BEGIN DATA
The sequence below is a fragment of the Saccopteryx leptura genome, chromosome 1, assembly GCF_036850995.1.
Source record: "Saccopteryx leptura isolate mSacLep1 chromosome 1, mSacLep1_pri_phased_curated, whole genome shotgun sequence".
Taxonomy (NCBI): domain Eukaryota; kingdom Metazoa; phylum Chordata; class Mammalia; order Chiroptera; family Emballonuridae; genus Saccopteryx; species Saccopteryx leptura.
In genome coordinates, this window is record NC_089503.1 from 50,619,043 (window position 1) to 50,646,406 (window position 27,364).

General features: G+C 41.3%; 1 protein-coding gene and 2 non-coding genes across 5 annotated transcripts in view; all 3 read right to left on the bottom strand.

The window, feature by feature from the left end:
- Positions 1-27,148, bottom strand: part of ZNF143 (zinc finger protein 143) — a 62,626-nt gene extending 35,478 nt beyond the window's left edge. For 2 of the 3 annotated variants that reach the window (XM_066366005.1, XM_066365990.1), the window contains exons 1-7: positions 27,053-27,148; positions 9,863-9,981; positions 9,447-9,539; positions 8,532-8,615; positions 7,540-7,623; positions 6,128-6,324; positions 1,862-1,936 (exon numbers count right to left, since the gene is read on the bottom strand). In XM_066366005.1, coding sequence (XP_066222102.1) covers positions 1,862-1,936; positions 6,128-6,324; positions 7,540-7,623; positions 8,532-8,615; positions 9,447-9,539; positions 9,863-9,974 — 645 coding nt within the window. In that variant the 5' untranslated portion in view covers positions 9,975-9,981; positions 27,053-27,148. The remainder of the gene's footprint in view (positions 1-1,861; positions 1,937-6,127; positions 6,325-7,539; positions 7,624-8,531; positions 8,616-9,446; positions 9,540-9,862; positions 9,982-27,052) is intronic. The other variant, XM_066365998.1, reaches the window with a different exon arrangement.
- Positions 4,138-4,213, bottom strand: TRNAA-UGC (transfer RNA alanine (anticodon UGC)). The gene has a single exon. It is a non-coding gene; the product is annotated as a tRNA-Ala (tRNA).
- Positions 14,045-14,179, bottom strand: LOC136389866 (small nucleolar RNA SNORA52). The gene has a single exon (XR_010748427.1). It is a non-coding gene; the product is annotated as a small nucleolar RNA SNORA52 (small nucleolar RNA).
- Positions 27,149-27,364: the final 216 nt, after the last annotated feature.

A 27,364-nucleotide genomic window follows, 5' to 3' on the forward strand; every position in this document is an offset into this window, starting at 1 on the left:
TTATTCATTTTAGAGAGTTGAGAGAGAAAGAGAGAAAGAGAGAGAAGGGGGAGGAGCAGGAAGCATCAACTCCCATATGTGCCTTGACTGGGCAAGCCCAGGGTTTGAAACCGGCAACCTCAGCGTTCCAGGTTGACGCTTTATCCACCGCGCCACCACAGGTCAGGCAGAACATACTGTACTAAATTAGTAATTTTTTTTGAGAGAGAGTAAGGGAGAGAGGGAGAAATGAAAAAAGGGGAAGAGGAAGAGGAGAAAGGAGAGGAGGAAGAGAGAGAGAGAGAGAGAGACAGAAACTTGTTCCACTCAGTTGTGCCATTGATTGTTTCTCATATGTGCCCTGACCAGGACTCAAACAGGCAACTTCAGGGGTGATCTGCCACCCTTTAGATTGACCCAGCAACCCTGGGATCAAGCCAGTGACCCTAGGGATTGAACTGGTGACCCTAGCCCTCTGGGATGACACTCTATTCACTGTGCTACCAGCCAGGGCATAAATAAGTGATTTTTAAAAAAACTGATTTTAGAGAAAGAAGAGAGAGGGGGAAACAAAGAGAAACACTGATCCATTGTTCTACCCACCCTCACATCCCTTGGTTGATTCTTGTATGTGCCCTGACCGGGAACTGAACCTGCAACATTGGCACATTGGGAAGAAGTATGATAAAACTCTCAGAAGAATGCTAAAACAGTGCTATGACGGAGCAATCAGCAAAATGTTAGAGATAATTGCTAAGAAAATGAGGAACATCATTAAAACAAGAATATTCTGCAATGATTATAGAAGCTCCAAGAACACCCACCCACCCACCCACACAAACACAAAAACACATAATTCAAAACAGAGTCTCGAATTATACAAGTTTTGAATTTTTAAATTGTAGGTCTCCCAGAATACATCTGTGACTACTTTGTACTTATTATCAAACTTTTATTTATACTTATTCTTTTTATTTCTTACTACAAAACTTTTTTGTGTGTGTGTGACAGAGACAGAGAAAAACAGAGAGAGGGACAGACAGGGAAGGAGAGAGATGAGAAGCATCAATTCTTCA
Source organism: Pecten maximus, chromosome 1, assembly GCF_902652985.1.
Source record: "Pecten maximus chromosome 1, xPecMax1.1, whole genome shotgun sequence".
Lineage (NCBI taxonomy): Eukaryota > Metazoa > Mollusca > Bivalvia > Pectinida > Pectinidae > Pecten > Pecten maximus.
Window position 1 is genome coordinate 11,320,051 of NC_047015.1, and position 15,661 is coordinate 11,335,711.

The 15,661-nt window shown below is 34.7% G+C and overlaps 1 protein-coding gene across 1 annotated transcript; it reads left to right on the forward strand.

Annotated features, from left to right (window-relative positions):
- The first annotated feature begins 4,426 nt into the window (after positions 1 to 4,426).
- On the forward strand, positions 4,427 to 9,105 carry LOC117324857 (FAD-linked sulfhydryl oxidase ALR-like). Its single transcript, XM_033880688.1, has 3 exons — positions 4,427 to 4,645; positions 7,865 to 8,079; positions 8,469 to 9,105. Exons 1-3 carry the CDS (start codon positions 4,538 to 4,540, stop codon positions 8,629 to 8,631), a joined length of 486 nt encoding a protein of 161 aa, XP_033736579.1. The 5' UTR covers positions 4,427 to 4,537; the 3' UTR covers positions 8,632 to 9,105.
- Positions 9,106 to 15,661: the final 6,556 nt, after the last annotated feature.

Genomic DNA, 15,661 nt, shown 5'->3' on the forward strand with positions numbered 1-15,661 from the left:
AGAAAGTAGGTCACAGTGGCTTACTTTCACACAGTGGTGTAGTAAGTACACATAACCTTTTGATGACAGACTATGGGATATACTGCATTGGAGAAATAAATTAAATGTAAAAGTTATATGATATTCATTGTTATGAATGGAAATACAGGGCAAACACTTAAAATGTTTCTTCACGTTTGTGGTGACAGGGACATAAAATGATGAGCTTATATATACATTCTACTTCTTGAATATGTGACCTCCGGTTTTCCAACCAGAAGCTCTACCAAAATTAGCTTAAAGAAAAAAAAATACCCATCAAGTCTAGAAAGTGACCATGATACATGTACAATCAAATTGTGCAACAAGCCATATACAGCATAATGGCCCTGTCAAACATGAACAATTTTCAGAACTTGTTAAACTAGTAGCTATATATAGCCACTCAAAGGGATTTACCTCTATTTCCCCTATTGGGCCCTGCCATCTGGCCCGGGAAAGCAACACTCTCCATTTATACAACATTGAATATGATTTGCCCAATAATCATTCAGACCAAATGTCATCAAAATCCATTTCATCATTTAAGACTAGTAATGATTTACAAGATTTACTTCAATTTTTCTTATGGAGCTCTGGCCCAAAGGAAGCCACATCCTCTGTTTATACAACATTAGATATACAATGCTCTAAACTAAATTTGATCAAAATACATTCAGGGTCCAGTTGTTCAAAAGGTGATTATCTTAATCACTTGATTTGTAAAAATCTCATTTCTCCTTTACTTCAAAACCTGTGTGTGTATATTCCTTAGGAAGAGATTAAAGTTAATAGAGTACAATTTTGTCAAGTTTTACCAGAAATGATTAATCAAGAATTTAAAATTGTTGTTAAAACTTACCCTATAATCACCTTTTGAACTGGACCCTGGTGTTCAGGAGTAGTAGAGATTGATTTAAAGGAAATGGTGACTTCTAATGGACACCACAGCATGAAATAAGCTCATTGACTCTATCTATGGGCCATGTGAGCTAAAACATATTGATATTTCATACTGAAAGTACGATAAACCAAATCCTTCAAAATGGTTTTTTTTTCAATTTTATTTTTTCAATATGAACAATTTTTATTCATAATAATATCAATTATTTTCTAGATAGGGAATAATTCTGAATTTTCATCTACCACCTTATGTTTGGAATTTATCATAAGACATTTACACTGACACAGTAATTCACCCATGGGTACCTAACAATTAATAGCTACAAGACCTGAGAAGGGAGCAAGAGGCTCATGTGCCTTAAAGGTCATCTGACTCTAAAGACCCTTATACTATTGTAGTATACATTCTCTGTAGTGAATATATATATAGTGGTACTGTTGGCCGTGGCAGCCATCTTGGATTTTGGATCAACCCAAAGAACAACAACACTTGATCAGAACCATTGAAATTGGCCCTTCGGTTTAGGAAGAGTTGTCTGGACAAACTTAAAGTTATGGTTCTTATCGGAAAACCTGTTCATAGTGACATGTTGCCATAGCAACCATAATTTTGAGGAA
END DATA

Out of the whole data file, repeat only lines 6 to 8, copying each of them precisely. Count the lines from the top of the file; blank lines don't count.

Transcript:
The window, feature by feature from the left end:
- Positions 1-27,148, bottom strand: part of ZNF143 (zinc finger protein 143) — a 62,626-nt gene extending 35,478 nt beyond the window's left edge. For 2 of the 3 annotated variants that reach the window (XM_066366005.1, XM_066365990.1), the window contains exons 1-7: positions 27,053-27,148; positions 9,863-9,981; positions 9,447-9,539; positions 8,532-8,615; positions 7,540-7,623; positions 6,128-6,324; positions 1,862-1,936 (exon numbers count right to left, since the gene is read on the bottom strand). In XM_066366005.1, coding sequence (XP_066222102.1) covers positions 1,862-1,936; positions 6,128-6,324; positions 7,540-7,623; positions 8,532-8,615; positions 9,447-9,539; positions 9,863-9,974 — 645 coding nt within the window. In that variant the 5' untranslated portion in view covers positions 9,975-9,981; positions 27,053-27,148. The remainder of the gene's footprint in view (positions 1-1,861; positions 1,937-6,127; positions 6,325-7,539; positions 7,624-8,531; positions 8,616-9,446; positions 9,540-9,862; positions 9,982-27,052) is intronic. The other variant, XM_066365998.1, reaches the window with a different exon arrangement.
- Positions 4,138-4,213, bottom strand: TRNAA-UGC (transfer RNA alanine (anticodon UGC)). The gene has a single exon. It is a non-coding gene; the product is annotated as a tRNA-Ala (tRNA).